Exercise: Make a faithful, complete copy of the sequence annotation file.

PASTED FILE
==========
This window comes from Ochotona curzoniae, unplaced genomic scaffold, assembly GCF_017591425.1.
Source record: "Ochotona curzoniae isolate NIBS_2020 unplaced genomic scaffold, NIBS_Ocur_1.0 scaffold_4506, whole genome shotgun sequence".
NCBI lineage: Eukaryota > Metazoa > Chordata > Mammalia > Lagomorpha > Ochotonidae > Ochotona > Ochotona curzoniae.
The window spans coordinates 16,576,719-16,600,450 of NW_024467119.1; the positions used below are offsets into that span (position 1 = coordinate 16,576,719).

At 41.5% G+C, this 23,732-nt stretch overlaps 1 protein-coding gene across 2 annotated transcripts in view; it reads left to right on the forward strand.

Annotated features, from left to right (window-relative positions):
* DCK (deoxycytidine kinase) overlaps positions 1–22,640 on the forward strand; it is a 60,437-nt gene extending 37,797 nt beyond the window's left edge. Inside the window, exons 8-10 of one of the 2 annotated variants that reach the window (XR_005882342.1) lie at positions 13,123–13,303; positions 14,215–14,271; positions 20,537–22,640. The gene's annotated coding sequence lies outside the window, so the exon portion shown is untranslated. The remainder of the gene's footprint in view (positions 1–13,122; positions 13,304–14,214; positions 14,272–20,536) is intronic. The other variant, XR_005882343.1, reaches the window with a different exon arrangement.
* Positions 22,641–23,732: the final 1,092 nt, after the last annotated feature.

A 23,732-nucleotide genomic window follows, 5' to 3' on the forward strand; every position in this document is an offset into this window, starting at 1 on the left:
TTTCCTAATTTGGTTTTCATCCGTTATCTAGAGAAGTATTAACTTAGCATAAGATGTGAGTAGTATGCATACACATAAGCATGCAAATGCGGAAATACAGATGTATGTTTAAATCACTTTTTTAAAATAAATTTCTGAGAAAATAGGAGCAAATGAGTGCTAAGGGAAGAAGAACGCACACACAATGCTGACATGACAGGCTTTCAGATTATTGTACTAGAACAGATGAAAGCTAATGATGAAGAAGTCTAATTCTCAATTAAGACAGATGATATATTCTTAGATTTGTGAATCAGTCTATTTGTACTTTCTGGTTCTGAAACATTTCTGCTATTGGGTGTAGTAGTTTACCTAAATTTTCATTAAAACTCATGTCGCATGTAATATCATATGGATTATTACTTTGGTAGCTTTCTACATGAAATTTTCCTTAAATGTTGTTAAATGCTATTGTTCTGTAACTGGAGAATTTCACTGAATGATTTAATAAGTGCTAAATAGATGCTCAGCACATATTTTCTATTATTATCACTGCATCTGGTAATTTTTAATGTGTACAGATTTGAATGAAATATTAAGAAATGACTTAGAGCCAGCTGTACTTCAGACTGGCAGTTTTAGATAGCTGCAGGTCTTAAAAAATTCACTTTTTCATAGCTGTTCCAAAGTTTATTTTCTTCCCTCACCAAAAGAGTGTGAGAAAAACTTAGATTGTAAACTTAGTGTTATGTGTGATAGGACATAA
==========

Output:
This window comes from Ochotona curzoniae, unplaced genomic scaffold, assembly GCF_017591425.1.
Source record: "Ochotona curzoniae isolate NIBS_2020 unplaced genomic scaffold, NIBS_Ocur_1.0 scaffold_4506, whole genome shotgun sequence".
NCBI lineage: Eukaryota > Metazoa > Chordata > Mammalia > Lagomorpha > Ochotonidae > Ochotona > Ochotona curzoniae.
The window spans coordinates 16,576,719-16,600,450 of NW_024467119.1; the positions used below are offsets into that span (position 1 = coordinate 16,576,719).

At 41.5% G+C, this 23,732-nt stretch overlaps 1 protein-coding gene across 2 annotated transcripts in view; it reads left to right on the forward strand.

Annotated features, from left to right (window-relative positions):
* DCK (deoxycytidine kinase) overlaps positions 1–22,640 on the forward strand; it is a 60,437-nt gene extending 37,797 nt beyond the window's left edge. Inside the window, exons 8-10 of one of the 2 annotated variants that reach the window (XR_005882342.1) lie at positions 13,123–13,303; positions 14,215–14,271; positions 20,537–22,640. The gene's annotated coding sequence lies outside the window, so the exon portion shown is untranslated. The remainder of the gene's footprint in view (positions 1–13,122; positions 13,304–14,214; positions 14,272–20,536) is intronic. The other variant, XR_005882343.1, reaches the window with a different exon arrangement.
* Positions 22,641–23,732: the final 1,092 nt, after the last annotated feature.

A 23,732-nucleotide genomic window follows, 5' to 3' on the forward strand; every position in this document is an offset into this window, starting at 1 on the left:
TTTCCTAATTTGGTTTTCATCCGTTATCTAGAGAAGTATTAACTTAGCATAAGATGTGAGTAGTATGCATACACATAAGCATGCAAATGCGGAAATACAGATGTATGTTTAAATCACTTTTTTAAAATAAATTTCTGAGAAAATAGGAGCAAATGAGTGCTAAGGGAAGAAGAACGCACACACAATGCTGACATGACAGGCTTTCAGATTATTGTACTAGAACAGATGAAAGCTAATGATGAAGAAGTCTAATTCTCAATTAAGACAGATGATATATTCTTAGATTTGTGAATCAGTCTATTTGTACTTTCTGGTTCTGAAACATTTCTGCTATTGGGTGTAGTAGTTTACCTAAATTTTCATTAAAACTCATGTCGCATGTAATATCATATGGATTATTACTTTGGTAGCTTTCTACATGAAATTTTCCTTAAATGTTGTTAAATGCTATTGTTCTGTAACTGGAGAATTTCACTGAATGATTTAATAAGTGCTAAATAGATGCTCAGCACATATTTTCTATTATTATCACTGCATCTGGTAATTTTTAATGTGTACAGATTTGAATGAAATATTAAGAAATGACTTAGAGCCAGCTGTACTTCAGACTGGCAGTTTTAGATAGCTGCAGGTCTTAAAAAATTCACTTTTTCATAGCTGTTCCAAAGTTTATTTTCTTCCCTCACCAAAAGAGTGTGAGAAAAACTTAGATTGTAAACTTAGTGTTATGTGTGATAGGACATAA